Case studies - Part 1: The problem
Tuesday, 28th February 2012
Case studies: all your users want them, but nobody wants to write them. Case studies are written examples of where the organisation has carried out a successful engagement, usually of high contractual value or strategic importance. They can be used for internal learning purposes and external marketing.
Case studies (aka credentials, qualifications or references) – all your users want them, but nobody wants to write them. It sounds somewhat dramatic to say that professional services organisations stand or fall on the quality of their case studies, but I would argue that they are absolutely business critical.
Case studies are written examples of where the organisation has carried out a successful engagement, usually of high contractual value or strategic importance. They can be used for internal learning purposes and external marketing.
Case studies alone do not win a new piece of work, but they are an essential component of proposal documents and pitches. They demonstrate that the company has a firm track record and can successfully deliver the required project, using experts in the field.
Firms looking to enter new markets may offer heavily discounted or zero fees to win jobs and build up their experience portfolio. This helps the crafty knowledge manager to demonstrate the financial value of case studies; always necessary to grab leadership attention.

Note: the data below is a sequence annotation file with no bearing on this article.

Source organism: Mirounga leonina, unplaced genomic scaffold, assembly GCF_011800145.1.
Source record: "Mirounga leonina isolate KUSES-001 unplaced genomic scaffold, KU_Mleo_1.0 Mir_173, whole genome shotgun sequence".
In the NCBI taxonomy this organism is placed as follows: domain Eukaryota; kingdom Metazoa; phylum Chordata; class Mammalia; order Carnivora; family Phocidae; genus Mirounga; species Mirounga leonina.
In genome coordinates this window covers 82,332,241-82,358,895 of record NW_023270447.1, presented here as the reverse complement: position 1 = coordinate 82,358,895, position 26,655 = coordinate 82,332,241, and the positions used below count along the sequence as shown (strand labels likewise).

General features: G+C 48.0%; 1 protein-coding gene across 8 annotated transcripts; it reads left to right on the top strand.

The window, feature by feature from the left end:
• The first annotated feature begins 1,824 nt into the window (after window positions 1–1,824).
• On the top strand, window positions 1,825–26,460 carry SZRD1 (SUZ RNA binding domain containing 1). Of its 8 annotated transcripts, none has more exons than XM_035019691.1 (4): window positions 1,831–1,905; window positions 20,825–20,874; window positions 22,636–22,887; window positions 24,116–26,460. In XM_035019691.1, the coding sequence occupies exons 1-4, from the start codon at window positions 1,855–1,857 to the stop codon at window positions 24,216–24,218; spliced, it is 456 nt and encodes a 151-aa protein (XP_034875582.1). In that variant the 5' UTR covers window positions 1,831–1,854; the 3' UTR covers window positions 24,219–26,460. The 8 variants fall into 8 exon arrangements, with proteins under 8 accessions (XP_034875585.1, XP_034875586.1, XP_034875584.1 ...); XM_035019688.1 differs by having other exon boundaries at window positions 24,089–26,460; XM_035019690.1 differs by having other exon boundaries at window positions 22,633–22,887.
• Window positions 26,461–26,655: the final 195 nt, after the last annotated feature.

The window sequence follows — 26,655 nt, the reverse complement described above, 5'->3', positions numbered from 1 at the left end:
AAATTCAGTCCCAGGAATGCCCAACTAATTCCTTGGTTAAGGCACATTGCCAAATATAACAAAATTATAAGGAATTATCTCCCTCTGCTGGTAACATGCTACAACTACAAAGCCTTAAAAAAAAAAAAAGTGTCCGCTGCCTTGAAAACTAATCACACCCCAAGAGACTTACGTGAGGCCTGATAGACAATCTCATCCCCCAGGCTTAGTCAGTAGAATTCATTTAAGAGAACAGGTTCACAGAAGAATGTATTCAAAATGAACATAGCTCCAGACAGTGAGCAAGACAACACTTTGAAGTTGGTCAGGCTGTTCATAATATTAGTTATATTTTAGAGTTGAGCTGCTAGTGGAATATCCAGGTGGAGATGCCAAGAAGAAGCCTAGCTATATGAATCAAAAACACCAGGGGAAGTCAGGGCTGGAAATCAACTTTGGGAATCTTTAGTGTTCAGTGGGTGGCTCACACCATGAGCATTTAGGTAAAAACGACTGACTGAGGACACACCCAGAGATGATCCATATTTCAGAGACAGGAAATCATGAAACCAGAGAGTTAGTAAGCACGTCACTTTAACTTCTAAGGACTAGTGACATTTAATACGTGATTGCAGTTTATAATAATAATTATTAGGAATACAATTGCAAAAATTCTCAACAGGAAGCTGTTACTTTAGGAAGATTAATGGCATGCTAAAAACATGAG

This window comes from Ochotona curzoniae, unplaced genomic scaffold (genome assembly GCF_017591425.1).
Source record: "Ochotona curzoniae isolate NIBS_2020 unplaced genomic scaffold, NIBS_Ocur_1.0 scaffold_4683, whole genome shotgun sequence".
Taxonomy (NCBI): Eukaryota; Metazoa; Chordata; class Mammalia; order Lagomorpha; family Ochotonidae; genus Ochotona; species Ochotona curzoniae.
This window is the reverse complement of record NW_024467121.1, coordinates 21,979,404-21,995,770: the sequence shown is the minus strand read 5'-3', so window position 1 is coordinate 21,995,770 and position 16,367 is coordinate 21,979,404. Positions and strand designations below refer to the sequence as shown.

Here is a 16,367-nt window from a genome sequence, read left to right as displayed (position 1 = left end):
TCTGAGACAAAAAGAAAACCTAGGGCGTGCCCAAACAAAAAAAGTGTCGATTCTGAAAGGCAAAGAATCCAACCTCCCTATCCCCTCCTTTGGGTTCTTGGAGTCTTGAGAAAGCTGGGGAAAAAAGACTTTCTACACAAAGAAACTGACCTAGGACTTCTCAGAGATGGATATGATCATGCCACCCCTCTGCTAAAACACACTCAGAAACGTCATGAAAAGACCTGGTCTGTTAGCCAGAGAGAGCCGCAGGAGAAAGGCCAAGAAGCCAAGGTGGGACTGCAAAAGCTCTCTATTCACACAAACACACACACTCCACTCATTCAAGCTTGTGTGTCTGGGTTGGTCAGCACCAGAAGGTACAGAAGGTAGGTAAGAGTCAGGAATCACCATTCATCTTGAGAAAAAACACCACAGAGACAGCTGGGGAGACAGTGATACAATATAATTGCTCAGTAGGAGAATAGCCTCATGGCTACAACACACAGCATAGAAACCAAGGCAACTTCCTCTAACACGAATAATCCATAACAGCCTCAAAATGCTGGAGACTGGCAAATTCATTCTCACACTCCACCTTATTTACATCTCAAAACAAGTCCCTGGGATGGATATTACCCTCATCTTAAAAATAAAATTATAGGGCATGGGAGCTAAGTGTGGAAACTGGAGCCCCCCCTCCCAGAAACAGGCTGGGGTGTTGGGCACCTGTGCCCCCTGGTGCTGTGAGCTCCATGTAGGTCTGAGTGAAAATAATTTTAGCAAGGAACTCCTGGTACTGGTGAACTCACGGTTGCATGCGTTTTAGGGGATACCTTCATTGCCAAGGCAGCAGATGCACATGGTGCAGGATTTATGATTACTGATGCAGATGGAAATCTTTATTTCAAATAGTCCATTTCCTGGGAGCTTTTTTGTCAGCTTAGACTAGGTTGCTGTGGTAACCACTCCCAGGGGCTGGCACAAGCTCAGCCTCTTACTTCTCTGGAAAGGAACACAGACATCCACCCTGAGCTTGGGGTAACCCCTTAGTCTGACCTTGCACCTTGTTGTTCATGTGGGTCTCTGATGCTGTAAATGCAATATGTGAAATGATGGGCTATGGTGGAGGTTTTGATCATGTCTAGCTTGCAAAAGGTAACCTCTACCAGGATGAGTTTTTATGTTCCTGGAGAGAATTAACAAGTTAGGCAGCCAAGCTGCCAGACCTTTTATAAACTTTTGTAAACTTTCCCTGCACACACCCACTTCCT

In an ideal world staff would be able to pull case studies from a centrally accessible and easily searchable database. The database would contain current relevant case studies, tagged with a range of metadata including whether the case study had been signed off by the client for business development use.
Proposals would be developed in calm and timely fashion, with writers secure in the knowledge that they can tap into the whole range of the company’s current and relevant experience at the push of a button.
I have never seen this happen.
Organisations struggle with what is seemingly a basic logistical problem for one simple reason: “What’s in it for me?” Busy client-facing staff are full steam ahead on an engagement the minute that the job comes in. Writing up a case study is way down the to-do list, and unless somebody asks them for it they are unlikely to prioritise it.
Business development staff will have a stack of old proposals sitting on their hard drives and will often just pull and rewrite the same case studies. This is fine if what they have collected fits the bill, but if not, they have to email out to colleagues and ask them to write up case studies on the fly.
So – what’s wrong with that? Well apart from the irritation of mass email bombardment, it means significant amounts of time wasted tracking down case studies. This time could be spent polishing and adding value to the proposal. The ad hoc approach means that proposal writers cannot be certain that they are getting a) the full selection of the firm’s experience in this area and b) a high quality description of the project.
It is a stressful reactive way to work and if someone on leave has a key document on their laptop you can guarantee that they’ll have their break interrupted.
So – that’s the problem. In my next post, I will run through some thoughts on what you can do about it.
View Part 2 »